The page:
Definitions

from The American Heritage® Dictionary of the English Language, 4th Edition

  • n. A British soldier, especially one serving during the American Revolution.

from Wiktionary, Creative Commons Attribution/Share-Alike License

  • n. A British soldier, especially during the American Revolution.
  • n. A member of the entertainment staff at Butlins holiday camps in the United Kingdom, who wear red blazers
  • n. a fox

from the GNU version of the Collaborative International Dictionary of English

  • n. One who wears a red coat; specifically, a red-coated British soldier.

from The Century Dictionary and Cyclopedia

  • n. A British soldier.
  • n. The bedbug.

from WordNet 3.0 Copyright 2006 by Princeton University. All rights reserved.

  • n. British soldier; so-called because of his red coat (especially during the American Revolution)

Etymologies

Sorry, no etymologies found.

Examples

  • Faced with the chance to become the voice of a generation, Blacc seems to have opted instead to be a singing Butlins redcoat.

    Aloe Blacc – review

  • Still, the brigadier thought they had potential under the right leadership, as redcoat privates were notorious for being the same sort of material.

    George Washington’s First War

  • Washington and several others thought most redcoat casualties came from their own fire.18

    George Washington’s First War

  • The privates of the two redcoat regiments were “entirely at a loss in the woods,” Adam Stephen wrote.

    George Washington’s First War

  • One redcoat remembered that about 200 of them plunged into the woods and fought from behind trees “and I belive they did the moast execution of any.”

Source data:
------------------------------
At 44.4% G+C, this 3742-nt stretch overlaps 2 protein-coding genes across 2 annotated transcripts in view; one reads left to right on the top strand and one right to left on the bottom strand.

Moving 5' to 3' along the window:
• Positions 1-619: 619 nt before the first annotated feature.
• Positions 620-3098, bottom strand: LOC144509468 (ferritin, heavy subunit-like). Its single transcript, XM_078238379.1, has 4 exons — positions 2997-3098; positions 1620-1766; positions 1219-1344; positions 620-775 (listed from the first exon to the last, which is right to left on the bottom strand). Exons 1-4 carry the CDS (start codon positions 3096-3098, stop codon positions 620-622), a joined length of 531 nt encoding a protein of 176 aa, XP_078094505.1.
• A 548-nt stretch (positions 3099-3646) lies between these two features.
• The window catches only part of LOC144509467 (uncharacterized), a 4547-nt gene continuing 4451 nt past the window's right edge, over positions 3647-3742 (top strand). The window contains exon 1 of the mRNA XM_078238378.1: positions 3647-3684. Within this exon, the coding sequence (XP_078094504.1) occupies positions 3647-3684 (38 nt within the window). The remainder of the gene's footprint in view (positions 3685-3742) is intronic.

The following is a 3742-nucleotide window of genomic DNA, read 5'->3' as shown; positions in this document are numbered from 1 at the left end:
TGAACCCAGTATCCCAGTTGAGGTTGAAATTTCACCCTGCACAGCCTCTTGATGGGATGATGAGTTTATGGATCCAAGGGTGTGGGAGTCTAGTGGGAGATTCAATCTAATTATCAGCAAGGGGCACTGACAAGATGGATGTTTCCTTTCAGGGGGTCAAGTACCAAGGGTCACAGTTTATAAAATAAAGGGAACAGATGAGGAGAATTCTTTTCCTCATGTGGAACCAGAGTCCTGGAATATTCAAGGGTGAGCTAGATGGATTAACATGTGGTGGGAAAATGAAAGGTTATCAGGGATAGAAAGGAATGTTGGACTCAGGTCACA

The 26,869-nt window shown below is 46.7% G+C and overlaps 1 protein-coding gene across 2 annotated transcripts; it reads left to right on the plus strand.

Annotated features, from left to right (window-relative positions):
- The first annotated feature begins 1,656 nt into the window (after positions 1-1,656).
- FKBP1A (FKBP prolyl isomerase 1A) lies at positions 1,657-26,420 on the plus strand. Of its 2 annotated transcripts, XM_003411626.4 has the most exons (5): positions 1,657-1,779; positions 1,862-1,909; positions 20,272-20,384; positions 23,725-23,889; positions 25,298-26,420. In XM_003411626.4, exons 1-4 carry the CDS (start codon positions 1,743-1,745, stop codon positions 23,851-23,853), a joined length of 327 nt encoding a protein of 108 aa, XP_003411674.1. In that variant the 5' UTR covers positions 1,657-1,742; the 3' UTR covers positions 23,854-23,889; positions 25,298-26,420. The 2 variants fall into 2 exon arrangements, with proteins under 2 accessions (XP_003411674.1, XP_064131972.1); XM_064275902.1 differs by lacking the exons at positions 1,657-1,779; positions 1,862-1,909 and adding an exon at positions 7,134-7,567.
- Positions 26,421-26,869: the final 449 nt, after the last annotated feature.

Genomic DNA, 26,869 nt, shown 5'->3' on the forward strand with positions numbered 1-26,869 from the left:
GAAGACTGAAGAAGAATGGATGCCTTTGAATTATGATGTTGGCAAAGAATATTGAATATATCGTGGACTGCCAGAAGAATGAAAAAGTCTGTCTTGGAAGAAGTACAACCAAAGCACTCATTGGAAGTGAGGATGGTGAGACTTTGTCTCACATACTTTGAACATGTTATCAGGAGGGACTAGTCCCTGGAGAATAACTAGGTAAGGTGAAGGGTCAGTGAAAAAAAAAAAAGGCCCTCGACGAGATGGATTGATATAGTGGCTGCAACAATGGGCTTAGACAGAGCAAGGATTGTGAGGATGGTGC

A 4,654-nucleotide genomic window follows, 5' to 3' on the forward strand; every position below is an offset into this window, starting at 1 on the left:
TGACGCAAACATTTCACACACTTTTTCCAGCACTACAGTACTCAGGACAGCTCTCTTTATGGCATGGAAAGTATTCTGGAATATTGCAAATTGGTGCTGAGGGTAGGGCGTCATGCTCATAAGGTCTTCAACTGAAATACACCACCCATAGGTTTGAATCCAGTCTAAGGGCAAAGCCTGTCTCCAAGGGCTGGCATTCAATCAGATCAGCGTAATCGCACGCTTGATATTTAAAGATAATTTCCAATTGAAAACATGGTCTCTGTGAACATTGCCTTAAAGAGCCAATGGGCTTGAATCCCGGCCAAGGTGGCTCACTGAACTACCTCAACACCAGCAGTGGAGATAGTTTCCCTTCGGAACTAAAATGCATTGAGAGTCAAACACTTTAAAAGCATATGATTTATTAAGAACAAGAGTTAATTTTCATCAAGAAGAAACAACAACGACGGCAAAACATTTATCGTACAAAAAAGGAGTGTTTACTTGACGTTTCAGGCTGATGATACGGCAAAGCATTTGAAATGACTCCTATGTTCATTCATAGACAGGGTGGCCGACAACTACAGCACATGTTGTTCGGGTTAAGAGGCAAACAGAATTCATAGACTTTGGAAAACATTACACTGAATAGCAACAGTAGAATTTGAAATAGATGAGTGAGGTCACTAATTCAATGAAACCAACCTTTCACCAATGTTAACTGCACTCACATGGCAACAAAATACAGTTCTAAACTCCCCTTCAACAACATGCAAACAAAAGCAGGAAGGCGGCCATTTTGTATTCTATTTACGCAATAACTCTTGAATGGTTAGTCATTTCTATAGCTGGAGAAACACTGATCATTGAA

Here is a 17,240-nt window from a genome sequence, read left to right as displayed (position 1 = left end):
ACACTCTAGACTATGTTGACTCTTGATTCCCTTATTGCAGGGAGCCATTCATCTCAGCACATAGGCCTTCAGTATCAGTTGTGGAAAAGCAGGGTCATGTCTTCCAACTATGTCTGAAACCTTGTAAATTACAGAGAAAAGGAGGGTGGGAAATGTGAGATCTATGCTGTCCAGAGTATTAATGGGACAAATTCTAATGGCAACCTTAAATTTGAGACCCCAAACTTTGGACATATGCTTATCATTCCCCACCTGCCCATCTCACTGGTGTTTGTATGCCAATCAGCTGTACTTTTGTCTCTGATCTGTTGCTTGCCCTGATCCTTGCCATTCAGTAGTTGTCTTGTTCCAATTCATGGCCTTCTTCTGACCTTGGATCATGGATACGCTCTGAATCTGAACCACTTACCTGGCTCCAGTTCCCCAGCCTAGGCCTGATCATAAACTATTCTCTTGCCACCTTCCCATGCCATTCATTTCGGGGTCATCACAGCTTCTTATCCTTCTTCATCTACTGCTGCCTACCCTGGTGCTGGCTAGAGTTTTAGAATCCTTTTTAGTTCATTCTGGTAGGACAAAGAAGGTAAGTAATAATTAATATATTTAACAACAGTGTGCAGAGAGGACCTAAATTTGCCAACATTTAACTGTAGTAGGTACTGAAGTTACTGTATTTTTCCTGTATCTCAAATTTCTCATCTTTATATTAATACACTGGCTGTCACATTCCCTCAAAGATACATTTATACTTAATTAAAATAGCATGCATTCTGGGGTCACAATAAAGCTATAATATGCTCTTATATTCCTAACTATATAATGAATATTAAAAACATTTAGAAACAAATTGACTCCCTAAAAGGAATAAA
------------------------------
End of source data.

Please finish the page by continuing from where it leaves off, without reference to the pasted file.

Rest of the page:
George Washington’s First War

  • Despite their differences and occasional arguments, Washington had a great deal of fondness for the irascible old redcoat, who had shown him unusual warmth in return.

    George Washington’s First War

  • “On the other side of the river most of us halted to consider what to do,” one redcoat remembered, “but the men being so terrified desired to go on . . . expecting every moment to have our retreat cut off.”

    George Washington’s First War

  • Still, the attitude of the other young officers influenced him, and he felt the first inklings that maybe this redcoat army was not the elite corps it was cracked up to be.

    George Washington’s First War

  • The measure also allowed relief for redcoat deserters who returned voluntarily.

    George Washington’s First War

  • Indian probably Shawnee scalping a redcoat, print of an eighteenth-century painting by an unknown artist, possibly a British soldier.

    George Washington’s First War

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